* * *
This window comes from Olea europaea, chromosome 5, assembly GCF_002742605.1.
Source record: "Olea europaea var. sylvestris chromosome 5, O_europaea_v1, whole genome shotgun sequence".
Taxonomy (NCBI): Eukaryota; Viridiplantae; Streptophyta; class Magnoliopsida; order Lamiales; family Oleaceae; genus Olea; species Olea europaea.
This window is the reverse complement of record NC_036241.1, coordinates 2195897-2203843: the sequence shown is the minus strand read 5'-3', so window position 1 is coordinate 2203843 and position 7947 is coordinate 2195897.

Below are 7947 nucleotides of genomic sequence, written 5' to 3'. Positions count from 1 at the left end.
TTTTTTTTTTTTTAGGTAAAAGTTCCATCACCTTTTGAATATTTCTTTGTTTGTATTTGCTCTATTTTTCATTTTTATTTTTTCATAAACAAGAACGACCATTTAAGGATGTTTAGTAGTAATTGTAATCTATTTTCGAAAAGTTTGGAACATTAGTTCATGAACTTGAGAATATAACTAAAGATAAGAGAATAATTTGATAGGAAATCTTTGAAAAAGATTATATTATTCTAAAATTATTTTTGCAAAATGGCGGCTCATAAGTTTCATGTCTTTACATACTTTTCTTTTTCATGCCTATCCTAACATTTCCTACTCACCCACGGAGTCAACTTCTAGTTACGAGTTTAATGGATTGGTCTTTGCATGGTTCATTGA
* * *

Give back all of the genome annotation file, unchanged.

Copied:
This window comes from Olea europaea, chromosome 5, assembly GCF_002742605.1.
Source record: "Olea europaea var. sylvestris chromosome 5, O_europaea_v1, whole genome shotgun sequence".
Taxonomy (NCBI): Eukaryota; Viridiplantae; Streptophyta; class Magnoliopsida; order Lamiales; family Oleaceae; genus Olea; species Olea europaea.
This window is the reverse complement of record NC_036241.1, coordinates 2195897-2203843: the sequence shown is the minus strand read 5'-3', so window position 1 is coordinate 2203843 and position 7947 is coordinate 2195897.

Below are 7947 nucleotides of genomic sequence, written 5' to 3'. Positions count from 1 at the left end.
TTTTTTTTTTTTTAGGTAAAAGTTCCATCACCTTTTGAATATTTCTTTGTTTGTATTTGCTCTATTTTTCATTTTTATTTTTTCATAAACAAGAACGACCATTTAAGGATGTTTAGTAGTAATTGTAATCTATTTTCGAAAAGTTTGGAACATTAGTTCATGAACTTGAGAATATAACTAAAGATAAGAGAATAATTTGATAGGAAATCTTTGAAAAAGATTATATTATTCTAAAATTATTTTTGCAAAATGGCGGCTCATAAGTTTCATGTCTTTACATACTTTTCTTTTTCATGCCTATCCTAACATTTCCTACTCACCCACGGAGTCAACTTCTAGTTACGAGTTTAATGGATTGGTCTTTGCATGGTTCATTGA